AT&T recently announced it’s plans for FaceTime over Cellular to many negative reactions online, and today it decided to responded to the criticism.
On the AT&T Public Policy Blog AT&T VP Bob Quinn claims that the carrier’s restrictions for FaceTime over Cellular don’t violate the FCC’s Net Neutrality rules for wireless carriers. He says that because the carrier is transparent about the restrictions, and the app is pre-installed on all modern iPhones there’s no problems.
According to Quinn, the negative responses are knee jerk reactions by some groups who feel the restrictions violate the FCC’s rules. At least one group recently started a petition to ask the FCC to look into the restrictions. The group claims it is unfair for AT&T to limit the new iOS 6 feature to Mobile Share customers.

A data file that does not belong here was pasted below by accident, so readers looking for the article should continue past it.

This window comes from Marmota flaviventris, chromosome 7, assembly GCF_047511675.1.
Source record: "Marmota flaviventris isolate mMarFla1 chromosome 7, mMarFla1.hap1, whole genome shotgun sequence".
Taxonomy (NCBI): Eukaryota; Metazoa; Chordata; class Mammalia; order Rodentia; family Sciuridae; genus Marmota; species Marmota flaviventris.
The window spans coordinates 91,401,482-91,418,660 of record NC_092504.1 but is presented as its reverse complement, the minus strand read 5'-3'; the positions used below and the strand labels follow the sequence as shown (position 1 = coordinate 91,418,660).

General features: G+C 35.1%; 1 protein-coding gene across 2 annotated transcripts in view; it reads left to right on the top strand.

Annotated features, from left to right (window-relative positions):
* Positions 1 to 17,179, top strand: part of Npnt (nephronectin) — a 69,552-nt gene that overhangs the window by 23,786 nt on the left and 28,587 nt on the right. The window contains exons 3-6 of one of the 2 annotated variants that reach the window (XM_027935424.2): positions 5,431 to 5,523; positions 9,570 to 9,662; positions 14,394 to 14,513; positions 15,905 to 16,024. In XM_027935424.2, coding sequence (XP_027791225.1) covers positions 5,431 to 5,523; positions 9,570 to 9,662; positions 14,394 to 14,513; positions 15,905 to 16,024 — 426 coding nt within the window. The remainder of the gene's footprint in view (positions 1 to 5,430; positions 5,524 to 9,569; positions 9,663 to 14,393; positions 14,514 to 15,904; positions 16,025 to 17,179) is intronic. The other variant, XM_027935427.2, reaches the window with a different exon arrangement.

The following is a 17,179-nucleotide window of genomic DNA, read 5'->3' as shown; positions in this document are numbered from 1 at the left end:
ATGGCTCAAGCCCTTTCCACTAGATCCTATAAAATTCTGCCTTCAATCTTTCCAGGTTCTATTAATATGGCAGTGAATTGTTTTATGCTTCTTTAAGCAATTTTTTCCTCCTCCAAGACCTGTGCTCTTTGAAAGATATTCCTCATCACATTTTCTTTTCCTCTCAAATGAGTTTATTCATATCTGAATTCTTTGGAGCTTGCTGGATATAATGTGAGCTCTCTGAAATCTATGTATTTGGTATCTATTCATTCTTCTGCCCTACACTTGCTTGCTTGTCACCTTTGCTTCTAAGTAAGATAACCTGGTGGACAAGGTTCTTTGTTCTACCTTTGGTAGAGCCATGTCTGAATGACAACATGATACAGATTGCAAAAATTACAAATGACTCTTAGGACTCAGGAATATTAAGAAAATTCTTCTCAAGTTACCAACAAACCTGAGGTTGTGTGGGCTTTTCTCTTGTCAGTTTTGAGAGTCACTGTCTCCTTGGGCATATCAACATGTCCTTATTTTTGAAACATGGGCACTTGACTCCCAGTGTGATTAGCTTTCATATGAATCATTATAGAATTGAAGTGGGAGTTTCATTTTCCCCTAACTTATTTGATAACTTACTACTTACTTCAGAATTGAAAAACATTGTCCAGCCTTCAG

The way Quinn describes the rules, because Apple bundles FaceTime with the iPhone, AT&T is free to restrict its usage. He goes on to passive-aggressively say users can find other video chat apps that work of cellular connections in the App Store if they want that feature.
By Quinn’s logic AT&T is free to limit any pre-installed app, including apps like Skype that are sometimes pre-installed on Android devices. The logic is in line with the carrier’s initial stance on tethering with the iPhone, and the lack of tethering on the AT&T new iPad.
Without a thorough understanding of the law we can’t say if AT&T is correct in its logic. While the restrictions could be legally sound, they seem like the carrier is trying its best to screw customers. The move sounds is surely made to draw more people to Mobile Share plans and away from grandfathered unlimited plans.
While not everybody will find FaceTime over Cellular useful, we find the idea that AT&T can just decide to limit it, or any other pre-installed app, troubling. It’s enough to convince us to consider Verizon or Sprint when the iPhone 5 launches in September.
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